The ambitious project to a build reservoir to protect scores of homes and businesses in Pickering in North Yorkshire has been blighted by a series of delays and escalating costs.
The town has been hit by four severe floods in recent year with millions of pounds worth of damage done to homes and shops, and there has been a campaign to tackle the issue spanning more than a decade.
The Environment Agency has now confirmed that work will start early in the New Year on the main scheme.
Dean Hamblin, the Environment Agency’s project manager, said tree clearance, archaeological investigations and site-set-up work is underway to enable the work on the main scheme to begin next year.
“Pickering has a long history of flooding especially in 1999, 2000 and 2002 with 20 properties being flooded each time,” said Mr Hamblin. “But the worst flood was in June 2007 when the A170 Scarborough to Thirsk road through Pickering, and 85 properties were flooded, causing an estimated £7m work of damage.”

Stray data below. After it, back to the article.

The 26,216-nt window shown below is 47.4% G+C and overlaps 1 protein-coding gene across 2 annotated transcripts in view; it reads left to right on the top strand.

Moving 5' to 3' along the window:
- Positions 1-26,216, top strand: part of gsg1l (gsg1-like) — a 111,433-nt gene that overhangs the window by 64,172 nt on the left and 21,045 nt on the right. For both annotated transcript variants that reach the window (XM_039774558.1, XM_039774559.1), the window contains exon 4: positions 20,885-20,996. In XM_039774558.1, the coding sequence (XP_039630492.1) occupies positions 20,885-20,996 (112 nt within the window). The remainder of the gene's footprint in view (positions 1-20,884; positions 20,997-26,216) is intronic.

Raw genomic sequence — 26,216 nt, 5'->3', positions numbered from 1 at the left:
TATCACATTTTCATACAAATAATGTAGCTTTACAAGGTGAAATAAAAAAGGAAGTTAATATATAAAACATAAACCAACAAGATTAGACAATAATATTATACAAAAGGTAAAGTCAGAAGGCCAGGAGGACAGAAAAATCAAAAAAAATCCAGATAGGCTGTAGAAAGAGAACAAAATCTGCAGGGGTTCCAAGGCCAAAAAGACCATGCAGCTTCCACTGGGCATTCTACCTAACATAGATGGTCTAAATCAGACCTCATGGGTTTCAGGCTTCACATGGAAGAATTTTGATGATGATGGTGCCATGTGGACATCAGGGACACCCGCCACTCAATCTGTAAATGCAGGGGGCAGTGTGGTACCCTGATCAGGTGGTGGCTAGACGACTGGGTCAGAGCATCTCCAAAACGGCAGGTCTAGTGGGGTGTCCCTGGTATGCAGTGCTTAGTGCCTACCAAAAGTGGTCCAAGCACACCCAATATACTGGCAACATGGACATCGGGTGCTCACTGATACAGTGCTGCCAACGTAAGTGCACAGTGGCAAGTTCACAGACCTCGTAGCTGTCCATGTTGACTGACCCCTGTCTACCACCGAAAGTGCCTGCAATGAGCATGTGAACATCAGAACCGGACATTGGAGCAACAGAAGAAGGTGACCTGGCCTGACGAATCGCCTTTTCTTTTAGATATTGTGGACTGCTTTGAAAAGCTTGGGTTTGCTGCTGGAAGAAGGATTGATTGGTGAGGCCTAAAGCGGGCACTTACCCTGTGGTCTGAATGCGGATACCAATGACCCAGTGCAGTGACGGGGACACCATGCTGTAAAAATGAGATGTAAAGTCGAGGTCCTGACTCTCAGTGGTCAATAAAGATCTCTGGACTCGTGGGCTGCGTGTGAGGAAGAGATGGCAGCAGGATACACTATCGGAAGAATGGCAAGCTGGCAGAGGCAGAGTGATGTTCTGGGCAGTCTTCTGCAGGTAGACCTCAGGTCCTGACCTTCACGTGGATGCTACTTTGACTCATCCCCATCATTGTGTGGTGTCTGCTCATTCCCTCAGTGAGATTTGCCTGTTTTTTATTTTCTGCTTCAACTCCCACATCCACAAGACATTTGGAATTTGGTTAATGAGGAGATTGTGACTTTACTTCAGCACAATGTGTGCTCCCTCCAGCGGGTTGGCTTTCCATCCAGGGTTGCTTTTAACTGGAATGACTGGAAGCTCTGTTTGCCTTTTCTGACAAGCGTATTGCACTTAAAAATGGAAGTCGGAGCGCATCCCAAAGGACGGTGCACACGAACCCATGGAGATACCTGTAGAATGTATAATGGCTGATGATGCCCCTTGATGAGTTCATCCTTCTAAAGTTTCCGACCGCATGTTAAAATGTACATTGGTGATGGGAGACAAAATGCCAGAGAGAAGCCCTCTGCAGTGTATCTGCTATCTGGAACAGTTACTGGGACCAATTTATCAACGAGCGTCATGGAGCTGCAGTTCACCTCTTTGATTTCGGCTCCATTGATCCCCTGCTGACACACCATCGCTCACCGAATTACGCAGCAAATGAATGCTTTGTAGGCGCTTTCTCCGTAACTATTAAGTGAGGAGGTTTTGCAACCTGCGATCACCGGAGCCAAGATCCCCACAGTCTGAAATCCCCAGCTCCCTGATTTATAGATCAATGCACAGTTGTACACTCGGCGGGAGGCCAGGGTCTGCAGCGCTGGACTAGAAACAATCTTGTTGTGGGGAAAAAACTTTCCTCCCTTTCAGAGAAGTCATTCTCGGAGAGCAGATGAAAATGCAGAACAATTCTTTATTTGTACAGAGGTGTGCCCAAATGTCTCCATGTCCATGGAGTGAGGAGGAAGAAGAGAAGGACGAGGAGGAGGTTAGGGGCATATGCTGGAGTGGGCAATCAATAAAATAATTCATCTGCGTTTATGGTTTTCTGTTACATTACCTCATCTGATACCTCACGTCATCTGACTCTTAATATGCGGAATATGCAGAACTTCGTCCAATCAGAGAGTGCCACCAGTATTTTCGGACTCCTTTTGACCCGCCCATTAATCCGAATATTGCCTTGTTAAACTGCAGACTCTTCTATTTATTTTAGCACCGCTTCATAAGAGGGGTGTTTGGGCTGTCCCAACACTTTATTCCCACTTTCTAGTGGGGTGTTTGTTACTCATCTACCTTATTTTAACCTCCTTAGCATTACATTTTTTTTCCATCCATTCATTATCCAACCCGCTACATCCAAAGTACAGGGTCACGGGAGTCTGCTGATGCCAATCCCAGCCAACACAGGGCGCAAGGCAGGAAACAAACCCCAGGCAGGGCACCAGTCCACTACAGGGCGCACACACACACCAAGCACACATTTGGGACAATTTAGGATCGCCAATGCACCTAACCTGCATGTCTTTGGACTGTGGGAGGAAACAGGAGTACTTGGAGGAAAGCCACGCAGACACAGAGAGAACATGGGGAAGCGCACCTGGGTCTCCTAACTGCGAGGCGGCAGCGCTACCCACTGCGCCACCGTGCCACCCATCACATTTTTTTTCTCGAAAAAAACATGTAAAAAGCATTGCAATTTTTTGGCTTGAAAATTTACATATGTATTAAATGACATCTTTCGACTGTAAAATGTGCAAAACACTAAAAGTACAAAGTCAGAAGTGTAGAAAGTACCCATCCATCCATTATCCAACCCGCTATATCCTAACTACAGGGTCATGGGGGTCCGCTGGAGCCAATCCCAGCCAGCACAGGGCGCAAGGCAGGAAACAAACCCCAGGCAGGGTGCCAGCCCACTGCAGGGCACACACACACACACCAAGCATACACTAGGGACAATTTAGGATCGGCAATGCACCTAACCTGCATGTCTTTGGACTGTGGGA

The new scheme also includes the building of earth mounds, tree planting and farm management action to hold the water and stop it coming down from the moors into Pickering Beck.
“The town is particularly vulnerable to flash flooding,” said Mr Hamblin, who added that the Beck Isle area had a less than one in 10 chance of flooding a year, and other parts of Pickering, a one-in-25 chance.
The project has been blighted by a series of delays and escalating costs.
The scheme had initially been expected to cost £1.3m, but it had to be put on hold when the figure soared. It has had to be redesigned and is now set to cost in the region of £2m.
The MP for Thirsk and Malton and the chairwoman of the Environment, Food and Rural Affairs Select Committee, Anne McIntosh, said: “The news that work on this long awaited scheme is now underway will be welcomed by everyone in Pickering, not least the businesses and families living in the lower Market Place area and Park Street which have been so badly hit in the past few years.”